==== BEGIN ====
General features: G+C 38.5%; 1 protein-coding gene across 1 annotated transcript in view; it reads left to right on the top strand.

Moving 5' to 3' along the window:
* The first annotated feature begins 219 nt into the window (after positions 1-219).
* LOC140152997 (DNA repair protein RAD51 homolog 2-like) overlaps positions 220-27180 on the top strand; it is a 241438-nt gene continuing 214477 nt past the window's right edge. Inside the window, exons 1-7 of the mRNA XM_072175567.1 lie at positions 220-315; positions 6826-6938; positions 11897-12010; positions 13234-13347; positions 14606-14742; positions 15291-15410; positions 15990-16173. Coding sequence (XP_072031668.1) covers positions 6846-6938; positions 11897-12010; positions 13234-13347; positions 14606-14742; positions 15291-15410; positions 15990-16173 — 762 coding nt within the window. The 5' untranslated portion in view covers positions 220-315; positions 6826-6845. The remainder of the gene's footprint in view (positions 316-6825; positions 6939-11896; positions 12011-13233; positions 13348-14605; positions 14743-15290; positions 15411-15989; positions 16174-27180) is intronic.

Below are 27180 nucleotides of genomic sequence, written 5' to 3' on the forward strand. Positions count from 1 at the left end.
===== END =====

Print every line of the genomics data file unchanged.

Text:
General features: G+C 38.5%; 1 protein-coding gene across 1 annotated transcript in view; it reads left to right on the top strand.

Moving 5' to 3' along the window:
* The first annotated feature begins 219 nt into the window (after positions 1-219).
* LOC140152997 (DNA repair protein RAD51 homolog 2-like) overlaps positions 220-27180 on the top strand; it is a 241438-nt gene continuing 214477 nt past the window's right edge. Inside the window, exons 1-7 of the mRNA XM_072175567.1 lie at positions 220-315; positions 6826-6938; positions 11897-12010; positions 13234-13347; positions 14606-14742; positions 15291-15410; positions 15990-16173. Coding sequence (XP_072031668.1) covers positions 6846-6938; positions 11897-12010; positions 13234-13347; positions 14606-14742; positions 15291-15410; positions 15990-16173 — 762 coding nt within the window. The 5' untranslated portion in view covers positions 220-315; positions 6826-6845. The remainder of the gene's footprint in view (positions 316-6825; positions 6939-11896; positions 12011-13233; positions 13348-14605; positions 14743-15290; positions 15411-15989; positions 16174-27180) is intronic.

Below are 27180 nucleotides of genomic sequence, written 5' to 3' on the forward strand. Positions count from 1 at the left end.